Turkey Pulse

Turks cannot pay back lavish consumer debts

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Article Summary
While interest rates increase in Turkey, the country's laborers, white collar workers and retirees struggle to pay back debts or obtain new loans.

The stable economic growth that Turkey has experienced since 2001 has come to an end. The growth began after the financial crisis in 2001, when an International Monetary Fund program was implemented to address that crisis. Then, in 2002, the Justice and Development Party (AKP) came to power, kicking off a period of long-term growth. From 2003-2008, Turkey registered an annual growth of 5.9%. From 2009-2017, the rate of growth was 4.9% a year.

This period of economic growth created more disposable income and jobs. It also led to an increase in taxes and therefore public services, giving the AKP a steady base of voters. As a result of this economic performance, the AKP was able to build the political Islam regime it had aspired to.

The most important feature of the “good life” in Turkey was the country's access to an unprecedented amount of foreign resources. A stable internal environment combined with easily accessible global liquidity provided Turkey with abundant foreign resources. The expansionist monetary policies of the United States and the EU to manage the global financial crisis enabled countries like Turkey to obtain foreign resources and endowed Turkey with a rate of about 5% stable growth.

But after 2014, there were signs that the good life may be coming to an end. External expansionist policies were nearing an end and interest rates were set to increase. Turkey was able to prolong its period of growth until the end of 2017, but it couldn't fend off the 2018 crisis. According to the Central Bank of Turkey’s balance of payments figures, in the first nine months of 2018 there were no resources available from abroad, while $4.2 billion of foreign resources departed Turkey.

In the growth period, about one-fourth of foreign resources were used as household credits. After 2003, the Turkish public grew used to living off credit like never before. Consumer credit in the form of housing and car loans rapidly spread. The use of credit cards also became routine.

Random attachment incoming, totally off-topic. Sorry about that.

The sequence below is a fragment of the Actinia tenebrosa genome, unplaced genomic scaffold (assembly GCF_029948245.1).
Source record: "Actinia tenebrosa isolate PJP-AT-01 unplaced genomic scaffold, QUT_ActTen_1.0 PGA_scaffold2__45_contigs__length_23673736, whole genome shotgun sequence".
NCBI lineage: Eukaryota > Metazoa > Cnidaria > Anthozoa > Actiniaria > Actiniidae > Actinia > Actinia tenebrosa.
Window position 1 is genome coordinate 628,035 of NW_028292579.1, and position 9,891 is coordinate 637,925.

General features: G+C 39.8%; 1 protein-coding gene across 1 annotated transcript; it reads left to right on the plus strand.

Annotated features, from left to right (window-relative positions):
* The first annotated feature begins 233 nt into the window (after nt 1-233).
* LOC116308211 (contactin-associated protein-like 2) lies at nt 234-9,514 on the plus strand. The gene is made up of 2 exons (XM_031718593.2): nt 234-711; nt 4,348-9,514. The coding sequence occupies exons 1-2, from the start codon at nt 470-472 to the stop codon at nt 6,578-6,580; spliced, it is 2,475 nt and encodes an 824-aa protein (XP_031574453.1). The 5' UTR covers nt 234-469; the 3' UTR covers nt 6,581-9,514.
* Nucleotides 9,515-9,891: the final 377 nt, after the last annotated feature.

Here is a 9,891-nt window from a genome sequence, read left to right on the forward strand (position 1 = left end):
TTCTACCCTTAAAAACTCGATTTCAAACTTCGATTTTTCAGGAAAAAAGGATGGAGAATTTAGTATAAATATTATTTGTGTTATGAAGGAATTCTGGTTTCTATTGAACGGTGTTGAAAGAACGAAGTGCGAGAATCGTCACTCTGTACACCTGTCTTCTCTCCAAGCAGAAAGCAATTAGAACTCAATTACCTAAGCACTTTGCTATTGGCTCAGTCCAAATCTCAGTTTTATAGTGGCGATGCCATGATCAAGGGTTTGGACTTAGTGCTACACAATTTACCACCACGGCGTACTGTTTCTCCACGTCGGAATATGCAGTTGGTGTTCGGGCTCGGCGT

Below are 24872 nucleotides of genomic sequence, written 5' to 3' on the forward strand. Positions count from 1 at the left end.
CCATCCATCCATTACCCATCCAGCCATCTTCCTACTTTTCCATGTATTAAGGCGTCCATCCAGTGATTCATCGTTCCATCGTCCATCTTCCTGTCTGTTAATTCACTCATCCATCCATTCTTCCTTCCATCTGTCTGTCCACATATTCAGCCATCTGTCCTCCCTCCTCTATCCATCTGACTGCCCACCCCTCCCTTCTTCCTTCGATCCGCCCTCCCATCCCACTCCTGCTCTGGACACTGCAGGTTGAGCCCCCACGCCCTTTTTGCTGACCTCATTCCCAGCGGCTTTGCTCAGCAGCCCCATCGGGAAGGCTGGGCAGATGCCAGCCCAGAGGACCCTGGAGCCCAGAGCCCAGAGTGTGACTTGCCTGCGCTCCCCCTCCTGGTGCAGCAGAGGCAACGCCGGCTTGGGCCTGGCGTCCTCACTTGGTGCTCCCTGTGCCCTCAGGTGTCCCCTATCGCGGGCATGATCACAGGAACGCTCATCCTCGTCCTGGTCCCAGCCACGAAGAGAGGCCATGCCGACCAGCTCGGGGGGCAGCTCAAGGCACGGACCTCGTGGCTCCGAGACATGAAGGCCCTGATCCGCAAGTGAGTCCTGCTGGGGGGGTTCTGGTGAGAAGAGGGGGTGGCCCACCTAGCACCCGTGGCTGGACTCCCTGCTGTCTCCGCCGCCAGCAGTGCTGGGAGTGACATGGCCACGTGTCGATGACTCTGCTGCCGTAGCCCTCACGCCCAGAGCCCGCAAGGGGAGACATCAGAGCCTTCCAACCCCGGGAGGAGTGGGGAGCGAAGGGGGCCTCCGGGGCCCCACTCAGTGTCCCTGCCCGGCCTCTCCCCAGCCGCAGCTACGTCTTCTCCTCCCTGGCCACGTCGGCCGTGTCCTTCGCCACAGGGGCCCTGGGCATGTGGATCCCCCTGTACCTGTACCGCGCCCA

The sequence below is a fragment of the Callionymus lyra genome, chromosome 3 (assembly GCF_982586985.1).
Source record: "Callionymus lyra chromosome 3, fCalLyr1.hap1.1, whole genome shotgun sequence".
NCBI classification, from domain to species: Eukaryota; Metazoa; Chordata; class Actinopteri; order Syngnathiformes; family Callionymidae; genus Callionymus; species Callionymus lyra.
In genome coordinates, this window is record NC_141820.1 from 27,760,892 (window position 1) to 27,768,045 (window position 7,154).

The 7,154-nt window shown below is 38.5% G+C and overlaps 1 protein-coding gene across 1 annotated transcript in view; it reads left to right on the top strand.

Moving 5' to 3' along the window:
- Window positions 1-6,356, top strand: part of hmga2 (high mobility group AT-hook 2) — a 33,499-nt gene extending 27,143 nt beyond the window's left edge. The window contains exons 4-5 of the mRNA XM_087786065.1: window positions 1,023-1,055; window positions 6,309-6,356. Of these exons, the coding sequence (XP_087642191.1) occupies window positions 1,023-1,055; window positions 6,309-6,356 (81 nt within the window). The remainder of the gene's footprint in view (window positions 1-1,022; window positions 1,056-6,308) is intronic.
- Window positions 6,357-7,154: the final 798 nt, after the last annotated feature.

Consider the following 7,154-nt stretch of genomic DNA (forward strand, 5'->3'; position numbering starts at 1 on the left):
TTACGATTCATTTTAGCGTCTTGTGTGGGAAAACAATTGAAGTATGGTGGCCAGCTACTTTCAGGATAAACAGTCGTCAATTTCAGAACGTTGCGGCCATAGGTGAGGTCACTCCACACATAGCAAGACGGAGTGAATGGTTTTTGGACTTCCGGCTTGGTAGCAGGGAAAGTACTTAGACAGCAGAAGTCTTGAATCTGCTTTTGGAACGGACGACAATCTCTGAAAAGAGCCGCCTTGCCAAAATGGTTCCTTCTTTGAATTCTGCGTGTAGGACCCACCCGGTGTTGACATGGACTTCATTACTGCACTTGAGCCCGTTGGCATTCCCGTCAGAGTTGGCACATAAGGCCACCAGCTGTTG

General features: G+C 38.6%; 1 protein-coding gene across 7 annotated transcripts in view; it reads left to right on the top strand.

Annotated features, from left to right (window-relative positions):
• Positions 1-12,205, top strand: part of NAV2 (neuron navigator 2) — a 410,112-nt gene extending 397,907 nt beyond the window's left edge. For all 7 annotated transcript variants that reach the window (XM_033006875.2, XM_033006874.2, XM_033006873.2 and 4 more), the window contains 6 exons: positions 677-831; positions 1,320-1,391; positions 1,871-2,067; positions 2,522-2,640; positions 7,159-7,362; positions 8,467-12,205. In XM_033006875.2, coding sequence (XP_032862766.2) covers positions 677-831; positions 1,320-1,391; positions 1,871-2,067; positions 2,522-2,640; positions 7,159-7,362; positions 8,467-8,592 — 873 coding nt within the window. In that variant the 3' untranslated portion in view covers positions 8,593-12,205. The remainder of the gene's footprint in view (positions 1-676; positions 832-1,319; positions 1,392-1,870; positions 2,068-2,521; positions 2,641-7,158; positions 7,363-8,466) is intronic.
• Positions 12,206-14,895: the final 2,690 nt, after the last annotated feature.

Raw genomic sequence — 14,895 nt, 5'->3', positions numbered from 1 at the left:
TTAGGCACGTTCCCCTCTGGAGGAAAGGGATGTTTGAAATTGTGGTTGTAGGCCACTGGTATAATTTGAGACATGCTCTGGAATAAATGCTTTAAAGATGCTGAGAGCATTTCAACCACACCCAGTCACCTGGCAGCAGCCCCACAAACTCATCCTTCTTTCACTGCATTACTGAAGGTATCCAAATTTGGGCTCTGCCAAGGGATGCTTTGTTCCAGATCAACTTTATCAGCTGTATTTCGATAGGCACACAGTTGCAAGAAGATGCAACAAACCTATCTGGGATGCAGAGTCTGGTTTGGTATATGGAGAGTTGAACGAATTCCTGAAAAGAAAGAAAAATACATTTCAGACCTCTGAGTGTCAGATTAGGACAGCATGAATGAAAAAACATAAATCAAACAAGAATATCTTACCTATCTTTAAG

Consumer loans helped keep domestic demand alive, but it also caused massive debts for low-income families who had mortgaged their financial futures.

In 2004, easily available consumer credit and borrowing on credit cards constituted 4.6% of the annual national income, which was 24% of total bank credits. Households were encouraged to seek attractive long-term housing loans and to fill their wallets with easy installment offers of lucrative bank and credit card deals that promised easy paybacks. Household debts that were 4.6% of the annual national income in 2004 climbed to 18% of the national income by 2013, making up 31% of total bank credits.

After 2014, household debts began to broadcast serious warning signs, as banks were not able to collect on the loans. The AKP regime realized it had to impose some restrictions and insurance rates went up. Until 2017, growth based on domestic demand was the most prominent leverage of the system. It enabled about 19 million unorganized, non-unionized workers to live on loans. According to the Confederation of Revolutionary Labor Unions, or DISK, 66% of workers were earning below $365 a month. Since it would be practically impossible to survive on that income, it was obvious that households were adding to their incomes with easily available credit.

This way of balancing the family budget became more difficult in mid-2018. Consumer inflation was amplified by a rapid increase in foreign currency parity and abnormal tensions with the United States. It became imperative to increase Turkish currency interests, thus further increasing consumer credit and credit card borrowing. The interest rate for housing loans went from 13% in the first quarter of 2018 to 29% in November. More importantly, more households were taking out bank loans to pay credit card debts, with interest rates reaching 37%. According to the Financial Stability Report issued by the central bank in May 2018, bank debts and credit card borrowing had reached about $153 billion, making up 56% of household debts.

Turkey’s low and middle income laborers, white collar workers and retirees were severely pressed in paying back their debts. Facing serious delinquencies in paying back the household credits, many debtors began facing legal actions because of their arrears. According to data issued by the Union of Banks of Turkey, 1.1 million people faced legal action in 2017. In the first nine months of 2018, this figure reached over 3.2 million debtors. Banks could not collect about $3.5 billion, or 21% of the debts.

Banks are still concerned they won't be able to collect on the loans. Some of the debtors may lose their jobs. Those who keep their jobs may not make enough money to cope with the 25% inflation.

In a nutshell, this could mean millions of families will struggle to pay back loans. Banks, meanwhile, will face growing risk in collecting loans all the while reducing domestic demand for them and thus prolonging the current crisis.

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Mustafa Sonmez is a Turkish economist and writer. He has worked as an economic commentator and editor for more than 30 years and authored some 30 books on the Turkish economy, media and the Kurdish question.

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